We have the swim school. We opened up the swimming pool for swim classes and aquatic exercises. We have students from 3 to 27 years of age, and our exercisers are baby boomers, let’s say. The hours are staggered. The paperwork involved in operating a little swim school is staggering. But no, I do not personally have to maintain the pool, or teach the classes. I administer the paperwork and have it pretty well organized. Class is going on as I write this and as you can see, I am writing. Not much. More of a rant, but I am trying. Anyway, I cannot blame the swim school.

Ok, it must be the total language immersion. Speaking Spanish 97% of the time, occasionally talking in English to neighbors or on the phone. Deciding to take 6 hours a week of Mayan language classes for five months may have triggered some decline in concentration. I am enthralled by some of the concepts interpreted in one word in Mayan for which we require multiple sentences in English! I want to write about that! However I am having trouble finding time to study all we learn in those six hours a week, let alone analyze it and explain it. My writing blank (not block, exactly) may indeed be affected by too many languages spinning in my head. A little bit anyhow.

Today I came up with an idea. Perhaps it is my work space. I set up my writing space on a huge desk with grandiose plans in my bedroom. There was just the laptop and me. I added a printer. Pablo. Another computer. A webcam for Skype. And of course, miles of piles of paperwork. One day last week I went through some of the miles of files and tossed out documents that felt aged. That helped. The piles are smaller. But I sat with several ideas in my head at this desk for days and stared at a blank page….ok, on and off, an hour here or there…

The first rule of writing is to WRITE. The second rule is to have a space. It just has to be a FEEL GOOD space. I think I made a mistake putting my office in my bedroom! I can hear every “Uno! Dos! Tres! Vamonos!” of Maestro Pablo, and every scream, laugh and cough of the kids. If there is no class going on, the television may be on in here. Or there is a constant parade of the commando of cats heading toward the feed dish. There are so many distractions.

What’s more, I have my own bathroom which I stare at from my desk. We have a saying “Don’t eat where you shit” and I think that that is sort of what the problem is. I can literally spend 24 hours a day in this one room. I have to bring food in but still, that is only a four meter walk, round trip to the kitchen. I have created too small a world for myself and I live in a castle. For now I have decided my biggest distraction is the need to reorganize my space. I am moving to the green room, aka the hurricane room, opium den, recording studio. It is worth a try. It has a door that closes, no windows and room for my miles of piles, the desk, three fans and a hammock hanging on a life-size painting of a palm tree on the wall. Attached are the last photos of me in my berry colored bedroom, and a photo of the palm tree Pablo painted in my new SPACE. Wish me luck.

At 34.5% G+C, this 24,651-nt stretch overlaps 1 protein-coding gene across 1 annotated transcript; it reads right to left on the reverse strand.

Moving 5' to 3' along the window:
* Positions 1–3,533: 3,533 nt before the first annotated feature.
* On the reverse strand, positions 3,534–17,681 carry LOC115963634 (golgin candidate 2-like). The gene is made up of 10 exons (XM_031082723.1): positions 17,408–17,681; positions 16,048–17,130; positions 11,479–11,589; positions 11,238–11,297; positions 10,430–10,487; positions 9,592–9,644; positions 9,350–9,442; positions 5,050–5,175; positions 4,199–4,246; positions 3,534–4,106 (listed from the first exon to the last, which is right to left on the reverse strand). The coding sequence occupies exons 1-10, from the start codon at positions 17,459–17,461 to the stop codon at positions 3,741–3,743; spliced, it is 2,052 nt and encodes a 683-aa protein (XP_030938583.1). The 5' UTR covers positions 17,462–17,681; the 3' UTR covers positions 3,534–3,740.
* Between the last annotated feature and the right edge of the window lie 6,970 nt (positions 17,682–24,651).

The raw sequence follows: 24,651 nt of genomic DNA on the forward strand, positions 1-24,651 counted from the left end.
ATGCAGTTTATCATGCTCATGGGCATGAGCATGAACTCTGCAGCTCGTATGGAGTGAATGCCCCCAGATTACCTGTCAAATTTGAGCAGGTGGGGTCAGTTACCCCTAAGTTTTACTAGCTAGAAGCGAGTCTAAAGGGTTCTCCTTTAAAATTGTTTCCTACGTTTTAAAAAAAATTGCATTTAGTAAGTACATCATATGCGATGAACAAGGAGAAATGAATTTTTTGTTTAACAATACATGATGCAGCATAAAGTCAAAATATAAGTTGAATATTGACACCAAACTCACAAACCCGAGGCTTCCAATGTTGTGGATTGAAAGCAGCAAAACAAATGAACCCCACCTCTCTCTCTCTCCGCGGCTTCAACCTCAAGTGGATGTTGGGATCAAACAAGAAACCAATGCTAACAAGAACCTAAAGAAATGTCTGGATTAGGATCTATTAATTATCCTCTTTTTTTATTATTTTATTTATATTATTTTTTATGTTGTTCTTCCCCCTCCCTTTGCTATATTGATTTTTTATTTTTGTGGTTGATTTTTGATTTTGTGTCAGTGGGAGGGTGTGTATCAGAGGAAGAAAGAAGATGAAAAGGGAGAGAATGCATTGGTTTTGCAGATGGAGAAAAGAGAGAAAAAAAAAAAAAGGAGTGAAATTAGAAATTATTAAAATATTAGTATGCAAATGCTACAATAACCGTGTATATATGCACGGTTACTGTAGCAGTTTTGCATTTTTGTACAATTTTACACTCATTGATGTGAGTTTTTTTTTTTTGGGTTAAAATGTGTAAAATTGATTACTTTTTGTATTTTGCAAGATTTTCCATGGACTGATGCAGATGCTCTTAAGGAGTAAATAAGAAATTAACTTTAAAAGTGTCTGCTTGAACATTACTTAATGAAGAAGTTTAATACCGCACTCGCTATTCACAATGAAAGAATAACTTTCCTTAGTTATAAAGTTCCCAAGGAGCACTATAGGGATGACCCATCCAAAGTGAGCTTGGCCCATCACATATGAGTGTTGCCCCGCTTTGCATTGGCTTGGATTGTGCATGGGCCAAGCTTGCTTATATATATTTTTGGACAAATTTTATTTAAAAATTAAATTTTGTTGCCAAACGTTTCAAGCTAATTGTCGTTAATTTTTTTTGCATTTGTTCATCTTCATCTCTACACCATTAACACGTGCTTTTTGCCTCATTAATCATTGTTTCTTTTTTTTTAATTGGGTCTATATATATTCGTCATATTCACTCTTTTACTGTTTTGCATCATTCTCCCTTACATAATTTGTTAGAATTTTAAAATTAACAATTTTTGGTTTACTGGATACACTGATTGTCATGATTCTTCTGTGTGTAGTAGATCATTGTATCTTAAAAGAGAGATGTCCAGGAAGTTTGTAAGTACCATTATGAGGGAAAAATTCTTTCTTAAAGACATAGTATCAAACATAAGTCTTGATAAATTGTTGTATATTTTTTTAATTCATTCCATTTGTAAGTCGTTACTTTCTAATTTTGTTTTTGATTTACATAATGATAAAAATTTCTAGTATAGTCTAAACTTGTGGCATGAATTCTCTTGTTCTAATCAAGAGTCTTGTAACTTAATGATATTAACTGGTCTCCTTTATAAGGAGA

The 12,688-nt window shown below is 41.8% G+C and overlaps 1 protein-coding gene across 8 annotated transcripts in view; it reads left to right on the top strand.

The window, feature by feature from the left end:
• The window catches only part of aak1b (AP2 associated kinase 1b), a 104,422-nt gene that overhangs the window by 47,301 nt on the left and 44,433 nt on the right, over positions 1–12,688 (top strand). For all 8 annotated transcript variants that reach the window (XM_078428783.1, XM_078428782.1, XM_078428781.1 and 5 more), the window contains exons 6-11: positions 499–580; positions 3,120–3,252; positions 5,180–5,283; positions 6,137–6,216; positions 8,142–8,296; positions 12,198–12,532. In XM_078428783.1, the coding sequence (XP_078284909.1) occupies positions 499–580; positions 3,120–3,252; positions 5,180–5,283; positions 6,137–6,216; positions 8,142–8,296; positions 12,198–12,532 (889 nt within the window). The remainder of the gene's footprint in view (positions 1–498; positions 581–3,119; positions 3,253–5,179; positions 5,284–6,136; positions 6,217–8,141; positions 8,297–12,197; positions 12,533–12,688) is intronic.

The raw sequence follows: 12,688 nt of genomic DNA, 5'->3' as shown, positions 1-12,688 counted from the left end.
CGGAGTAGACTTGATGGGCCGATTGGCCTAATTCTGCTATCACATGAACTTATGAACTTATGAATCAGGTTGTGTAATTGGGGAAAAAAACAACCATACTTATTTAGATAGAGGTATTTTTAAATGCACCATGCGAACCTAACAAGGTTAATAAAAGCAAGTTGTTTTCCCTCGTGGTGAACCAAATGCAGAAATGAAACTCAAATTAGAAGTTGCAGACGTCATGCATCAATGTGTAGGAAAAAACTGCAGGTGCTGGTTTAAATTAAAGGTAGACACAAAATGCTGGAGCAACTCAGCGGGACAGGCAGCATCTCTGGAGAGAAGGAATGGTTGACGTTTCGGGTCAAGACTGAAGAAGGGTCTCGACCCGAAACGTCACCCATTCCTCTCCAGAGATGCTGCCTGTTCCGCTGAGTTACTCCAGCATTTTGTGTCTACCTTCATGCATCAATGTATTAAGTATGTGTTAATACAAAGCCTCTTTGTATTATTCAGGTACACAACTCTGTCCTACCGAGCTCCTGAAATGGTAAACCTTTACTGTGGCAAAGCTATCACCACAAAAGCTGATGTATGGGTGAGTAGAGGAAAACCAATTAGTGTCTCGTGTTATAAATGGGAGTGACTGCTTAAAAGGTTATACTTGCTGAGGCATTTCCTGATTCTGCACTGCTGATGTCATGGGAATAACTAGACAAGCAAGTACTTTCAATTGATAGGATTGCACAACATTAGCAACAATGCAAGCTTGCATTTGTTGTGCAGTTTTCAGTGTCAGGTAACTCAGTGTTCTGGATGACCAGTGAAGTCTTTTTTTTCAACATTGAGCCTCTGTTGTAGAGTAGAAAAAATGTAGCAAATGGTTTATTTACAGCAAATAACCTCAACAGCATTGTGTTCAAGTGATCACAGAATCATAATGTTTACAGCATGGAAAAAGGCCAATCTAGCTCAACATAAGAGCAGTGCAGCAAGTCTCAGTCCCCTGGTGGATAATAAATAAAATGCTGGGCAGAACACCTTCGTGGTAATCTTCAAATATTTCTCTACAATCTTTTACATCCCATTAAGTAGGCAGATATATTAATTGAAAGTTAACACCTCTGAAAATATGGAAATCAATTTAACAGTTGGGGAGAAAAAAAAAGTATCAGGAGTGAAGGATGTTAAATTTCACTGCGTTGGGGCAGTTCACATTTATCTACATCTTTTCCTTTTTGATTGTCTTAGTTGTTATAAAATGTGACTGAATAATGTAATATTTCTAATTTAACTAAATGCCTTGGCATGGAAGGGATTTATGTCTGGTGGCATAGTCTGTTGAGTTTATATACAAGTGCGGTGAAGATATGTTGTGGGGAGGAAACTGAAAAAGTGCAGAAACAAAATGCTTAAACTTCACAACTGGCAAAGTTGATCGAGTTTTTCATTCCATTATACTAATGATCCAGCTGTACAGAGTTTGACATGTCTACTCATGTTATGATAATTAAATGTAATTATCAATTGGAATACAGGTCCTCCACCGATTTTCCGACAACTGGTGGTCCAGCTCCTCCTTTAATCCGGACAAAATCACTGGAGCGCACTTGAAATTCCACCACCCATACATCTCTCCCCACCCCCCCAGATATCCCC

Monday, May 19, 2008

La Ruta PachecoAddams

Hey, this is just a sample of what this story is about. I thought I would pressure myself into writing it by posting these photos. These are of Palenque, the great Mayan ruins in the state of Chiapas, during the vernal equinox.
Sunrise on the one of the temples of the crosses, possibly XIV.
The snake Kukulkan rising with the sunrise during the vernal equinox, 22 dic 2007.
An interesting shot of the waterfalls at the Cascadas (200 of them) of Agua Azul, Chiapas, where we spent New Year's Eve.

Pink Flamingos

You have probably seen flamingos in the zoo. Perhaps you have been to Florida and have laughed at many residents whose plastic ones adorn their yards, like I have. Ah, but that has all changed. I have been living in the Yucatán Peninsula of México and have been to the biosphere reserves and seen thousands of bright pink flamingos wading in the water. I have learned why they are pink, where they live and what they eat, and I think they are fascinating.

I read that the Yucatán boasts the most colorful species of flamingo. The biosphere around Celestún surrounds the Ría Celestún forming perfect shallow water habitats, lots of brackish water and plenty of mangrove. It is the red mangrove, in fact, that causes the flamingo to develop its rosy hue. The birds eat algae, shrimp and seeds they filter out of the water. The food they eat is full of carotene which in turn gives them color. The water in the lagoon of the biosphere is so red that my photo looks more like lava than cool water.

To see the flamingos at Celestún one has to hire a boat either under the bridge or at the beach. The birds keep themselves tucked back into numerous bays, and when the boat zooms into an area full of them it is a sight to behold! They can often be seen in the lagoons on both sides of the main road simply driving from Progreso east toward Dzilam Bravo on the northern Gulf of Mexico coast. Our guide told us the same flamingos spend half the year at Celestún and the other half at Dzilam Bravo, at the second Yucatecan biosphere. I cannot confirm or deny that as I haven’t been here long enough to see any migratory behavior. I have been to the biospheres a few times so far, plan to return, and when I learn new and amazing facts, I will be sure to tell you about them.

Meanwhile, after a trip to the pueblo of Ticul in search of pots for some plants, I now am the proud owner of three ceramic flamingos. No, I am not moving to a double wide in Florida, but have to admit I feel happy when I look at the world through rose colored birds.